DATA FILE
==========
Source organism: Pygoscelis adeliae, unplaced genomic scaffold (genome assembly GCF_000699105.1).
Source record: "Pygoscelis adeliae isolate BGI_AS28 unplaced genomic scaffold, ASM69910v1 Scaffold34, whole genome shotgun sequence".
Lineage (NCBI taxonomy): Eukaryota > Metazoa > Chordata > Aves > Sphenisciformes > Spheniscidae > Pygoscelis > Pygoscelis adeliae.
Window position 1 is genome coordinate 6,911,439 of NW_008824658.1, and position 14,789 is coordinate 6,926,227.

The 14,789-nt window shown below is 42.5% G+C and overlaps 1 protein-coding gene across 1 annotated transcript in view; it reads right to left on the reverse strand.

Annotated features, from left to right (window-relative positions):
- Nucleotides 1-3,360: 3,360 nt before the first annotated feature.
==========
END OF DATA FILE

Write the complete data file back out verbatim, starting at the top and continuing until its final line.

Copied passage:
Source organism: Pygoscelis adeliae, unplaced genomic scaffold (genome assembly GCF_000699105.1).
Source record: "Pygoscelis adeliae isolate BGI_AS28 unplaced genomic scaffold, ASM69910v1 Scaffold34, whole genome shotgun sequence".
Lineage (NCBI taxonomy): Eukaryota > Metazoa > Chordata > Aves > Sphenisciformes > Spheniscidae > Pygoscelis > Pygoscelis adeliae.
Window position 1 is genome coordinate 6,911,439 of NW_008824658.1, and position 14,789 is coordinate 6,926,227.

The 14,789-nt window shown below is 42.5% G+C and overlaps 1 protein-coding gene across 1 annotated transcript in view; it reads right to left on the reverse strand.

Annotated features, from left to right (window-relative positions):
- Nucleotides 1-3,360: 3,360 nt before the first annotated feature.